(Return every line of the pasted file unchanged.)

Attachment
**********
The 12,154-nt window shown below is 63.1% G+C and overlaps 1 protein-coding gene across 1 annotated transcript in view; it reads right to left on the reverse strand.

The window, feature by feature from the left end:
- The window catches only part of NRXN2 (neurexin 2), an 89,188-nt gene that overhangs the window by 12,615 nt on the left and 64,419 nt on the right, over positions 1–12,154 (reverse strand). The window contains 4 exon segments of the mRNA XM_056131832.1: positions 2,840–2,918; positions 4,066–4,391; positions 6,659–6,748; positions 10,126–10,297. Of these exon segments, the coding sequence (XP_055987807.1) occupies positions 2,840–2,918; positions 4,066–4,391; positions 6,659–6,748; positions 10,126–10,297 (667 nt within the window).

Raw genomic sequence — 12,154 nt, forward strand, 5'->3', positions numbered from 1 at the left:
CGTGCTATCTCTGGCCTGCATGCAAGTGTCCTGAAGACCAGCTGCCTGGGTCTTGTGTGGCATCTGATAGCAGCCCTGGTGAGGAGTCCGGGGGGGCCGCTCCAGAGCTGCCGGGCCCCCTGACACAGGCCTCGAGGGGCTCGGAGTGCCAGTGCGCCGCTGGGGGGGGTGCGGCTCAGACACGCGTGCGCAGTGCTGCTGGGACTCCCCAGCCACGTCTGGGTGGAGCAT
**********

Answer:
The 12,154-nt window shown below is 63.1% G+C and overlaps 1 protein-coding gene across 1 annotated transcript in view; it reads right to left on the reverse strand.

The window, feature by feature from the left end:
- The window catches only part of NRXN2 (neurexin 2), an 89,188-nt gene that overhangs the window by 12,615 nt on the left and 64,419 nt on the right, over positions 1–12,154 (reverse strand). The window contains 4 exon segments of the mRNA XM_056131832.1: positions 2,840–2,918; positions 4,066–4,391; positions 6,659–6,748; positions 10,126–10,297. Of these exon segments, the coding sequence (XP_055987807.1) occupies positions 2,840–2,918; positions 4,066–4,391; positions 6,659–6,748; positions 10,126–10,297 (667 nt within the window).

Raw genomic sequence — 12,154 nt, forward strand, 5'->3', positions numbered from 1 at the left:
CGTGCTATCTCTGGCCTGCATGCAAGTGTCCTGAAGACCAGCTGCCTGGGTCTTGTGTGGCATCTGATAGCAGCCCTGGTGAGGAGTCCGGGGGGGCCGCTCCAGAGCTGCCGGGCCCCCTGACACAGGCCTCGAGGGGCTCGGAGTGCCAGTGCGCCGCTGGGGGGGGTGCGGCTCAGACACGCGTGCGCAGTGCTGCTGGGACTCCCCAGCCACGTCTGGGTGGAGCAT